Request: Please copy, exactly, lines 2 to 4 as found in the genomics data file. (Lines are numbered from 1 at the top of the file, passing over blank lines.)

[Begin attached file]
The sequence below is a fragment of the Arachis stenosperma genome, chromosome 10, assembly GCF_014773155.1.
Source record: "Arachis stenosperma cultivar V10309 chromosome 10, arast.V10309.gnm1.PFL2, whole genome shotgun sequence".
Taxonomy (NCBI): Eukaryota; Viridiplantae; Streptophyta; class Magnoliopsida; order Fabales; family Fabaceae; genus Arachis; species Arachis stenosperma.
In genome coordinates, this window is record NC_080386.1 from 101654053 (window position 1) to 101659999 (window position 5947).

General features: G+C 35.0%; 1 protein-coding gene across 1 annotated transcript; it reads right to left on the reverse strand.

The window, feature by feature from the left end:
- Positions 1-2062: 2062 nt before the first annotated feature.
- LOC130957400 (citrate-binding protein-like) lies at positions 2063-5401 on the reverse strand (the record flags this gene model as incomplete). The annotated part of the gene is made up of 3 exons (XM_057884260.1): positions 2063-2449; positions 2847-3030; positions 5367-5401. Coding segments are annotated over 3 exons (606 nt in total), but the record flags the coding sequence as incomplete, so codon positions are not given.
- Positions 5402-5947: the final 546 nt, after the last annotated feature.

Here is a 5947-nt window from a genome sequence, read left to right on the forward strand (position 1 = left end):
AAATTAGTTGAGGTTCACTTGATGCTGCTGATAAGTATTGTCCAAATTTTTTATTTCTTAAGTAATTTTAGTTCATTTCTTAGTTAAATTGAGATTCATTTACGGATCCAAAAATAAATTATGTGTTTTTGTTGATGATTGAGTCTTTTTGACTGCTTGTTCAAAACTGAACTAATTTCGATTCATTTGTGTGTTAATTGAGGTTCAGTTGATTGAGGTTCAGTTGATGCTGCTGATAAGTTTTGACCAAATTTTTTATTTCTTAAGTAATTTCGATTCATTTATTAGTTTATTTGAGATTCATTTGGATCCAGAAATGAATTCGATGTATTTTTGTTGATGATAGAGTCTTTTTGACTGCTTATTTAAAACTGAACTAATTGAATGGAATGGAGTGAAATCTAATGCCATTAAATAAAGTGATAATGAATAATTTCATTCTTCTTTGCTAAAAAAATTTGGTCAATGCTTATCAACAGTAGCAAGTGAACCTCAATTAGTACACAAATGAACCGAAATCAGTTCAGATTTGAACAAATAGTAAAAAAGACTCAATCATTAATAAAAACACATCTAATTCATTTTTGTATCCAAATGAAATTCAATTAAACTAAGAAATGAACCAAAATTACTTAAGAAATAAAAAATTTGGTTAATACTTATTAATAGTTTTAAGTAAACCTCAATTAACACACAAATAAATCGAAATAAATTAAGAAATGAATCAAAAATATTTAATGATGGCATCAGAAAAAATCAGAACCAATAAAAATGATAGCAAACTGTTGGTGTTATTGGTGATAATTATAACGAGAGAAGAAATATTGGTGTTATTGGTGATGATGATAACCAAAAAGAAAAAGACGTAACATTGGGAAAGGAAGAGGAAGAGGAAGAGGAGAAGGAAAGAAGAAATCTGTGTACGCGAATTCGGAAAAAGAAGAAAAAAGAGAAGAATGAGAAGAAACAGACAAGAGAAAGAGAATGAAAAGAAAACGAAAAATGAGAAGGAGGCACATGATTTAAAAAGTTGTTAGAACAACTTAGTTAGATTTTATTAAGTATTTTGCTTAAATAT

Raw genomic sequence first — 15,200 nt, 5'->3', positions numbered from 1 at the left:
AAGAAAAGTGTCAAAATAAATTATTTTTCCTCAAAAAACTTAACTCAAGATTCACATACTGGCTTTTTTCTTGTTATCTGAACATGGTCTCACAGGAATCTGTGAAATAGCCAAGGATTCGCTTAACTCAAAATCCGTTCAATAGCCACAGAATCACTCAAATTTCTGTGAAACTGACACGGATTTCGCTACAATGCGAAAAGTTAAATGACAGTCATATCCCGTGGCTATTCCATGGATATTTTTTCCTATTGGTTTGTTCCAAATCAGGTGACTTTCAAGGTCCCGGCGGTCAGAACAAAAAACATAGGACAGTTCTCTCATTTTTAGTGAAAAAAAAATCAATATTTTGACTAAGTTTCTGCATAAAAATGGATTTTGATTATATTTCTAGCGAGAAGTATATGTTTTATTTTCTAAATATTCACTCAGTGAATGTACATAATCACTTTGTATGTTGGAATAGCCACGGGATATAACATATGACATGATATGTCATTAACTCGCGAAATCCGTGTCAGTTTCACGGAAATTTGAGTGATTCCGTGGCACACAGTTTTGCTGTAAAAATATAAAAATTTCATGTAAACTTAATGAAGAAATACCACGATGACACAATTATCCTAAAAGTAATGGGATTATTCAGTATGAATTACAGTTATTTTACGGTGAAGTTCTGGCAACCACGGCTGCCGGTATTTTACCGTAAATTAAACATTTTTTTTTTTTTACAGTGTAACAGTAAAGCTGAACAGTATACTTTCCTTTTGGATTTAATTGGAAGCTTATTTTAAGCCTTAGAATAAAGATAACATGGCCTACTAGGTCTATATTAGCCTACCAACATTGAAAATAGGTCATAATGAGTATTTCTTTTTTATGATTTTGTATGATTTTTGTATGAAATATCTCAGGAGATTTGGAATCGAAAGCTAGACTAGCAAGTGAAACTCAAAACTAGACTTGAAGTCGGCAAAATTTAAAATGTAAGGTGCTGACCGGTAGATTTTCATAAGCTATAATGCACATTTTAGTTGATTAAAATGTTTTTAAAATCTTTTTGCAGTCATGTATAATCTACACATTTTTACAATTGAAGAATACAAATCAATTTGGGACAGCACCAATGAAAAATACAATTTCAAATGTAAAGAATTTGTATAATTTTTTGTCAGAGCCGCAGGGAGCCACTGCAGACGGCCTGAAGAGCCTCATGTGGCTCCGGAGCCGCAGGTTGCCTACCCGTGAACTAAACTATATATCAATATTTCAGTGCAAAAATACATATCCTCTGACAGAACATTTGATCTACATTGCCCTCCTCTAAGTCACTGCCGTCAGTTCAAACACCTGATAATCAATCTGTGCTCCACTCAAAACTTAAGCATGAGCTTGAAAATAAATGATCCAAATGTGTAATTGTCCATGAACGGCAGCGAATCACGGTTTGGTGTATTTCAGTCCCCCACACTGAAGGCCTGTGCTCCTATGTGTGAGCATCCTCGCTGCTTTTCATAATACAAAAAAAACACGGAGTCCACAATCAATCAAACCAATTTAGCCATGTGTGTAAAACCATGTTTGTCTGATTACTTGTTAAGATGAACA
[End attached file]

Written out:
Source record: "Arachis stenosperma cultivar V10309 chromosome 10, arast.V10309.gnm1.PFL2, whole genome shotgun sequence".
Taxonomy (NCBI): Eukaryota; Viridiplantae; Streptophyta; class Magnoliopsida; order Fabales; family Fabaceae; genus Arachis; species Arachis stenosperma.
In genome coordinates, this window is record NC_080386.1 from 101654053 (window position 1) to 101659999 (window position 5947).